A new study has led to the discovery of gene variants that may play a significant role in handing down glioma from a parent to their child. A glioma is a type of primary brain tumor that stems from glial cells, which support neuron function. Familial glioma usually affects members of the same family, which suggests a genetic component at play. Familial glioma cases make up at least 5% of all cases of glioma.
Various studies have shown that having a close relative with glioma heightens the risk of developing the disease by twofold. This recent study was carried out by a team of oncologists, genetic sequencing experts, gene therapists and neurosurgeons associated with one institution in Sweden and several universities within the United States.
The researchers were focused on determining the genes responsible for making some offspring more susceptible to developing glioma. For their study, they recruited 203 members from 189 families affected by glioma, collected tissue samples and then sequenced their genomes. They repeated this once more using tissue samples collected from 122 other volunteers. Once genome sequencing was concluded, the researchers then compared germline variants with the sequences conducted on more than 1,000 individuals who had no family history of glioma.
The investigators discovered 54 variants showing up in 28 genes that were disproportionately represented in families with glioma histories. More specifically, they identified copy number changes in HERC2 (HECT and RLD Domain Containing E3 Ubiquitin Protein Ligase 2), which is a protein coding gene. The researchers also discovered an overlap between genes they determined were potentially linked to familial glioma and genes that had previously been linked to other types of cancer.
In addition to this, the data demonstrated variants the scientists reported as suspicious in certain noncoding genes, suggesting that they could be party to the mediation of other gene activities. They noted that such variants also coincided with increased levels of transcription factor binding mutations upstream of a few of the genes.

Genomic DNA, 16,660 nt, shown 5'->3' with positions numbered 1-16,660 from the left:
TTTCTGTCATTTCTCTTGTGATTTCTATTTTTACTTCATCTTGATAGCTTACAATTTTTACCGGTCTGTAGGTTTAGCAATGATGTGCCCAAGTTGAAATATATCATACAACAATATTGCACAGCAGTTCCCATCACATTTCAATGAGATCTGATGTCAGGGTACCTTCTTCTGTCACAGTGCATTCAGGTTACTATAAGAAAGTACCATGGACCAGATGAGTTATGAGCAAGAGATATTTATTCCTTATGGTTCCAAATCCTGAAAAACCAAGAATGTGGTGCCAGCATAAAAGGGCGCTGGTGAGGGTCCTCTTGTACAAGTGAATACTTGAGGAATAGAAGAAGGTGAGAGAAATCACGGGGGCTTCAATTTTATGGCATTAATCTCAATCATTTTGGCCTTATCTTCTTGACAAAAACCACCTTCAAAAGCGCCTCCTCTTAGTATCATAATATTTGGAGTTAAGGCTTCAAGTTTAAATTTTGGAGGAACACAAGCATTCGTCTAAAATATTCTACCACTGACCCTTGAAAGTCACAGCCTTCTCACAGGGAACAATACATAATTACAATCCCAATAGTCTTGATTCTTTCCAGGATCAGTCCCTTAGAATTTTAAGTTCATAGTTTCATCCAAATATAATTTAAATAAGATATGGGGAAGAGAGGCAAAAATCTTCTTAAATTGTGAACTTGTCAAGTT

In their conclusion, the researchers highlighted that their study was the first to examine the role noncoding variants played in glioma as well as the first to find a link between the HERC2 gene and predisposition to different cancer types.
The study’s findings were published in the “Science Advances” journal.
Authors and institutions involved include Dong-Joo Choi, Brittney Lozzi, Georgina Armstrong, Prashanth Vijayaraghavan, Melissa L. Bondy, Terence C. Wong, Sharon E. Plon, Eric Boerwinkle, Hsiao-Chi Chen, Donna M. Muzny, Richard A. Gibbs, Beatrice Melin, Quinn T. Ostrom, Benjamin Deneen, Matthew N. Bainbridge, the Gliogene Consortium and Genomics England Research Consortium.
While this study sheds some light on how certain brain cancers manifest in certain sections of the population, it is by no means exhaustive. A clearer picture about these malignancies is likely to emerge as several entities, such as CNS Pharmaceuticals Inc. (NASDAQ: CNSP), conduct research and add to the body of knowledge about brain cancers and how they can be treated more effectively.
NOTE TO INVESTORS: The latest news and updates relating to CNS Pharmaceuticals Inc. (NASDAQ: CNSP) are available in the company’s newsroom at https://ibn.fm/CNSP
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